for a try which waB converted by
Ernie Teagle to give the Birds an
8-0 lead. The All Blacks rallied valiantly to tally their three points on
a three quarter run.
Through their powerful scrum the
Blacks   controlled  play for  the  balance   of   hte   game   except   for   two
breakaways the first by Leggat who
received   a   pass   from   Jim   McCam-
mon  and   ran   50   yards   for   an   unconverted    touch.    The    final    points
came    when    Jim    Harmer    plunged
across the pay strip to clim_x a nice
effort  by  Tom   Robson.  Tod   Tremblay booted  the two extra points,
Al Oardlner, husky forward, suffered    a    broken    shoulder,    Ranjl
Mattu,   a   split  eye,   Ernie   Teagle
an injured neek and thumb to add
to    Varsity's    impressive    casualty
list.
M. A. A. MEETING
Men's Athletic Association will
hold a meeting at noon Thursday
at which the new constitution will
be up for dlsousslon. The new
Awards committee will be Introduced to the assembly.
I. Ill, ,,(11***1,(111,1, (((llll, (l„(t„„„|llll(„, , IIIHI, ,11, ,I|||MM(,
CO-ED SPORTS
By MYRNE NEVISON
, (din ml ((in mini ,«>,«« nniii,, iiiiiiii,,!, „iii, ii, «,,«, tn, ,,,11,
The hockey girls are hiding their
heads again—their coach called lt a
moral victory which counts for less
than nothing ln this hard-boiled
world whclh saw only a 3-0 defeat
for the U.B.C. co-eds at the hands
of the Pro-Rec eleven. The score Is
now three wins and two successive
losses for the senior collegians.
The girls better come to before
they tackle the "Touring Canucks"
this Saturday in an exhibition game.
A practice is called for tomorrow to
see if the forwards in five simple
lessons can learn how to score—
that ltltle detail so necessary for
winning games.
Varsity emerged distinctly the
worse for wear from a battle with
South Burnaby who literally fought
their way to a 2-0 win.
Sports Gallery. We give you . . .
Hortense Warne. The best fullback
in the city league, Hortense has
proved a boon to her hockey colleagues. Well-known for her track
activities   and   second   to   her   V.A.C.
Exclusive Camera  PORTRAITS
At   Popular  Prices
talk of
the towi
RICH- DARK, FRENCH
STYLI CHOCOLATE
PACKED WITH CRISP,
CRUNCHY ALMONDS
Soccermen In
Over South
___ i
They're at it again!
Last year Charlie Hltchens' Varsity soccermen came to be regarded
ass the giant-killers of the Vancouver
and District League. And on Saturday at Wilson Park those same Blue
ond Oold roundballers snapped out
of their recent slump with a bang
and took up where they left off last
season by defeating the league-leading South Vancouver 3-1 ln a torrid
encounter.
STUDES  SURPRISE.
Conceded little chance to upset
their hitherto-unbeaten opponents,
the students amazed onlookers by
holding their own ln every department, and giving as good as they got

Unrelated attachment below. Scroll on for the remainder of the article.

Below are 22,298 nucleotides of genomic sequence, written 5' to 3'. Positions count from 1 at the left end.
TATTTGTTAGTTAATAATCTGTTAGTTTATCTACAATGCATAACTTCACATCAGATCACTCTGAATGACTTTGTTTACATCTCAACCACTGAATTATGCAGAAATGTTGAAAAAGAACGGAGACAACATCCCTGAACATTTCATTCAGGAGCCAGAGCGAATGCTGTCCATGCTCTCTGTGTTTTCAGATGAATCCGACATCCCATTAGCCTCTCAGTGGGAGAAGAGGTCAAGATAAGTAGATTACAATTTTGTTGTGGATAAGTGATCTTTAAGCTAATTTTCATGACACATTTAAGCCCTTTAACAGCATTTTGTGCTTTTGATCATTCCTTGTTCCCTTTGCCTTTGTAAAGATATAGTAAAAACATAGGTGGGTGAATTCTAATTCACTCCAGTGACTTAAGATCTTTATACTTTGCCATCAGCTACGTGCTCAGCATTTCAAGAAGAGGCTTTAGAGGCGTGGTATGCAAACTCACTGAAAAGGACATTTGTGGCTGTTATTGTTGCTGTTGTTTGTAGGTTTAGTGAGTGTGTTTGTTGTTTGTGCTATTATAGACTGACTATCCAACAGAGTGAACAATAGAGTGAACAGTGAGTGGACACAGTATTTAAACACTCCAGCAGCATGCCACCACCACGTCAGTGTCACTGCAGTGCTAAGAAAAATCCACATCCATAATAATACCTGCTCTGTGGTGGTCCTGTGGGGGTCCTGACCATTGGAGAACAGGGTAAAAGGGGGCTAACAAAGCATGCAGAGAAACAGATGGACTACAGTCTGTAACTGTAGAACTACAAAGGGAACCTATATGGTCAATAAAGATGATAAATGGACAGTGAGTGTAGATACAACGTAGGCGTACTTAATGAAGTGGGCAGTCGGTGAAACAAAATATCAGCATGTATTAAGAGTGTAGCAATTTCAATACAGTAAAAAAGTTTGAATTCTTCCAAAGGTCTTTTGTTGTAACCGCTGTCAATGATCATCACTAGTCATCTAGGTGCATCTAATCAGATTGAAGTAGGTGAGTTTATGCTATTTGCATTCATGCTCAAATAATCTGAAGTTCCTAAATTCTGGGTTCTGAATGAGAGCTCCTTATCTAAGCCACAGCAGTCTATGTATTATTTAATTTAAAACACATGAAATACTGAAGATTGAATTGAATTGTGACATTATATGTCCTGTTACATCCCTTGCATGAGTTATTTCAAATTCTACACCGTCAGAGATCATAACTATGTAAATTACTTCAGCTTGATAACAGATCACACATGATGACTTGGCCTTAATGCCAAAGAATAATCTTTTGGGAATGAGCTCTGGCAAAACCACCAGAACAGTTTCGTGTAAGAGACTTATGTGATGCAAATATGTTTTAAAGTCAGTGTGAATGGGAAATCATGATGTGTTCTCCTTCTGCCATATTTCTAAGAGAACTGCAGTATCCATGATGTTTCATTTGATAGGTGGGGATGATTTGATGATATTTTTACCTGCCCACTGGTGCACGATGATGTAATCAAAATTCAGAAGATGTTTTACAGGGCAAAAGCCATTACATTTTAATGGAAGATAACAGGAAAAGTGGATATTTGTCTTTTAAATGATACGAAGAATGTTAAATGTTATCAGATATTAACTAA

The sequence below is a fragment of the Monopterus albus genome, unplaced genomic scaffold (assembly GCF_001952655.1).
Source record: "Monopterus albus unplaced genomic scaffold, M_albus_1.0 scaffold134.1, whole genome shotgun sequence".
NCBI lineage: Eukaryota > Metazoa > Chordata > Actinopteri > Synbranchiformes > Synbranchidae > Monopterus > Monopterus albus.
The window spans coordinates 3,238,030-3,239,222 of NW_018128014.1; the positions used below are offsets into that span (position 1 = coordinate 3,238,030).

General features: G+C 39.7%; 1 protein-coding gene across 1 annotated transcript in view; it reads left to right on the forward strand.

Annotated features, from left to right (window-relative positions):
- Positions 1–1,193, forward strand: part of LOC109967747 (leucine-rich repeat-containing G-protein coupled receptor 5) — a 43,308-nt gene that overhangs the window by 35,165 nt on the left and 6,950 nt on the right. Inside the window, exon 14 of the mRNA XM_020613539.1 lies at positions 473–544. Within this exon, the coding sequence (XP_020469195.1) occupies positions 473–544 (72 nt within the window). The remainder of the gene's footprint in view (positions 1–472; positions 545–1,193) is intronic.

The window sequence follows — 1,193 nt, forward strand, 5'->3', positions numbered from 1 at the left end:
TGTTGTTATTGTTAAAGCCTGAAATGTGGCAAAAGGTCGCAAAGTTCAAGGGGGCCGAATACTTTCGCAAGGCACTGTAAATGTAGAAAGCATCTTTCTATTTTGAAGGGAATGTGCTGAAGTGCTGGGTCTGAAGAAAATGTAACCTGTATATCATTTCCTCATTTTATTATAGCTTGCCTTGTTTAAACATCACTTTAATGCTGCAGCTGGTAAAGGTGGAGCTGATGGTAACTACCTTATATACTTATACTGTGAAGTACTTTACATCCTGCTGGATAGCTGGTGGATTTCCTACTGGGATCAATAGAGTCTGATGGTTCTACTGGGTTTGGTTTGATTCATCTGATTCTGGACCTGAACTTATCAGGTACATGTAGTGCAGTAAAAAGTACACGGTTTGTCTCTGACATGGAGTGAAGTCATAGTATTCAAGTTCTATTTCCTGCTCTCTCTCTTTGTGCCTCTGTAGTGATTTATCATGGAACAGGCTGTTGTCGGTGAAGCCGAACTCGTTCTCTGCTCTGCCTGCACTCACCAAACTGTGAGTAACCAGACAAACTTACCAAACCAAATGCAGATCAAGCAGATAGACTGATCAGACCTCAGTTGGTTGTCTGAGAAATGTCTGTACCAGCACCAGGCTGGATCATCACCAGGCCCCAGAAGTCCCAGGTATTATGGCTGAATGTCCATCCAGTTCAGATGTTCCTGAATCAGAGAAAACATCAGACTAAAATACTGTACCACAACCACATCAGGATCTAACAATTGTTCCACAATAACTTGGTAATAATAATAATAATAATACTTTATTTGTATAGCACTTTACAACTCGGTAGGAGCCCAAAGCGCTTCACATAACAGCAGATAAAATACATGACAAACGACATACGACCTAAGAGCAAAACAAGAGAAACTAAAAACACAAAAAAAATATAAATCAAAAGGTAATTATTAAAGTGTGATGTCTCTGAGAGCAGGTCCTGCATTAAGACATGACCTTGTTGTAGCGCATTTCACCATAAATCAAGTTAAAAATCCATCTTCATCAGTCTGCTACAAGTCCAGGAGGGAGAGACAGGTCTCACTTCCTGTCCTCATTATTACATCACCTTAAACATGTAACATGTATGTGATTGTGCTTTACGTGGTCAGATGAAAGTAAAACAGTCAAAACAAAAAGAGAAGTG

at the hands of the heavy, hardhitting South Van team.
The home team opened the scoring early In the flrst half through
but before long a brilliant Blue and
Oold combination play culminated
In  Jim  Robinson  heading  a clever
Upset Win
Vancouver XI
equalizer. No further score waa registered  until   15  minutes  after  the
Interval,   when   the   league-leaders
went ahead again on goal.
BOYS, BOYS!
The campusmen proceeded to remind their opponents very forcibly of
their presence at this point, and play
got considerably too rough for comfort. But after a continuous bombardment of the home net, Doug
Todd put the students back ln the
game with a snap shot from a scramble ln front of goal.
Then with but Ave minutes left
before it was time for the boys to
pack up and go home, McLaren,
diminutive Varsity substitute centre-forward was brought down
heavily In the penalty area when
In position to shoot, and skipper
Alan Croll became the man of the
hour by sinking the winner from
the resultant penalty.
FROSH BOW TO CLUB
The Frosh, newly organized rugger team on the campus, absorbed
another defeat this week at the
hands of the Rowing Club 18-9. The
Rowing Club played three of their
flrst string men, however, with Box-
borough, Tangy Moran, and King
surpassing the efforts of the fighting
frosh.
The Frosh took the lead ln the flrst
half 8-3 but faded fast ln the closing
half to lose out 18-0. Wood and Askew with tries and Gordie Pyle with
a penalty goal were the scorers for
the  students.
LOST
A 'Continuing German' text by
Schlnnerer. Please return to Virginia
Oalloway ln Pub. Office.
INTRA-MURALS
VOLLEYBALL  SCHEDULE:
Wednesday Nov. 9, 13:30:
Sc. '39—Arts '39.
Sc.   '40—Anglicans.
Intra-mural organizer Maury Van
Vliet claims that this battle between
Science '39 and Arts '39 should be
the classic volley ball battle of the
season and if any students want to
know the fine points of the winter
pastime  should  turn   out.
After the Cross Country Race today noon the next big Item Is the
Mall Race next week. Oet out and
get ln training.
NOTICE
Weightlifters,   please   turn   in   your
$1.00 to Ted Margetts  . . . PRONTO.
Ittllllllllllll.tlMIIMtlllllllHHIIIHIIIIIIIIIIIIIttllHItltllltlllllfllllllll   IllllllHIHIIMIHHIIMIIHHIIIIIHHIHMIIMIIMIII-.IIIIMI
Pioneer Laundry & Dry Cleaners !
Seymour 8334 J
A  coniplt'ti'   Latin*.ry nnd  Dry  ('loaning  Servii'o |
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897
ORANVILLE
(At  Smythe)
ICE CREAM
After Theatre
Specials
Silk Hat
MARGARET FINI.AY,  Arts  '31
JACK  PARKER. Arts  '30
CROSS COUNTRY RACE TODAY 12:45, ALL OUT